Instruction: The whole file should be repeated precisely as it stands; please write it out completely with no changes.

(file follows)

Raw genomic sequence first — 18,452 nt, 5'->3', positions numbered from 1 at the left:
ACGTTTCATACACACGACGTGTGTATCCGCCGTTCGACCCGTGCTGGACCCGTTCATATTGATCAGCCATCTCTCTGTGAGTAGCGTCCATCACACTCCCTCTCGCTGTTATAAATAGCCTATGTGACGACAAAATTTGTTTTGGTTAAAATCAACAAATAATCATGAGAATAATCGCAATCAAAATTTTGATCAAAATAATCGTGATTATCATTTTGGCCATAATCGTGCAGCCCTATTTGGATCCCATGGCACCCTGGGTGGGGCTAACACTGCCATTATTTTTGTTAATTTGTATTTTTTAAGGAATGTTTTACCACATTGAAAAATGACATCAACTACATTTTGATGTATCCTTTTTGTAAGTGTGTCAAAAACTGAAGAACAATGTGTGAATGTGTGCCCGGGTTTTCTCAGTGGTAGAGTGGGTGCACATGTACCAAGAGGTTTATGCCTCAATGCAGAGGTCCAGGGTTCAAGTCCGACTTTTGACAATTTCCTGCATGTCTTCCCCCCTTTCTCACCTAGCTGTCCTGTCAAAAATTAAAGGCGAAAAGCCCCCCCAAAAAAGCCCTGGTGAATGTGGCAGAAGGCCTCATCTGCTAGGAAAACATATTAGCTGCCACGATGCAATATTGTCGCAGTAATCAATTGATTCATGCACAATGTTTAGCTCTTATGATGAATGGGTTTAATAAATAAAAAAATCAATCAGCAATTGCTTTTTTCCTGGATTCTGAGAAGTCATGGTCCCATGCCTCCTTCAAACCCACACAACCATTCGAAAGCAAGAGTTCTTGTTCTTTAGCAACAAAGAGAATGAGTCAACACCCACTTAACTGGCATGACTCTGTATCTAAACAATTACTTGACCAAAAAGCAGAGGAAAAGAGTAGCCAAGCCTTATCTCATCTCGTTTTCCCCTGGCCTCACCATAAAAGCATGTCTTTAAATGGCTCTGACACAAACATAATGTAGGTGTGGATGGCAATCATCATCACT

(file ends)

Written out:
Raw genomic sequence first — 18,452 nt, 5'->3', positions numbered from 1 at the left:
ACGTTTCATACACACGACGTGTGTATCCGCCGTTCGACCCGTGCTGGACCCGTTCATATTGATCAGCCATCTCTCTGTGAGTAGCGTCCATCACACTCCCTCTCGCTGTTATAAATAGCCTATGTGACGACAAAATTTGTTTTGGTTAAAATCAACAAATAATCATGAGAATAATCGCAATCAAAATTTTGATCAAAATAATCGTGATTATCATTTTGGCCATAATCGTGCAGCCCTATTTGGATCCCATGGCACCCTGGGTGGGGCTAACACTGCCATTATTTTTGTTAATTTGTATTTTTTAAGGAATGTTTTACCACATTGAAAAATGACATCAACTACATTTTGATGTATCCTTTTTGTAAGTGTGTCAAAAACTGAAGAACAATGTGTGAATGTGTGCCCGGGTTTTCTCAGTGGTAGAGTGGGTGCACATGTACCAAGAGGTTTATGCCTCAATGCAGAGGTCCAGGGTTCAAGTCCGACTTTTGACAATTTCCTGCATGTCTTCCCCCCTTTCTCACCTAGCTGTCCTGTCAAAAATTAAAGGCGAAAAGCCCCCCCAAAAAAGCCCTGGTGAATGTGGCAGAAGGCCTCATCTGCTAGGAAAACATATTAGCTGCCACGATGCAATATTGTCGCAGTAATCAATTGATTCATGCACAATGTTTAGCTCTTATGATGAATGGGTTTAATAAATAAAAAAATCAATCAGCAATTGCTTTTTTCCTGGATTCTGAGAAGTCATGGTCCCATGCCTCCTTCAAACCCACACAACCATTCGAAAGCAAGAGTTCTTGTTCTTTAGCAACAAAGAGAATGAGTCAACACCCACTTAACTGGCATGACTCTGTATCTAAACAATTACTTGACCAAAAAGCAGAGGAAAAGAGTAGCCAAGCCTTATCTCATCTCGTTTTCCCCTGGCCTCACCATAAAAGCATGTCTTTAAATGGCTCTGACACAAACATAATGTAGGTGTGGATGGCAATCATCATCACT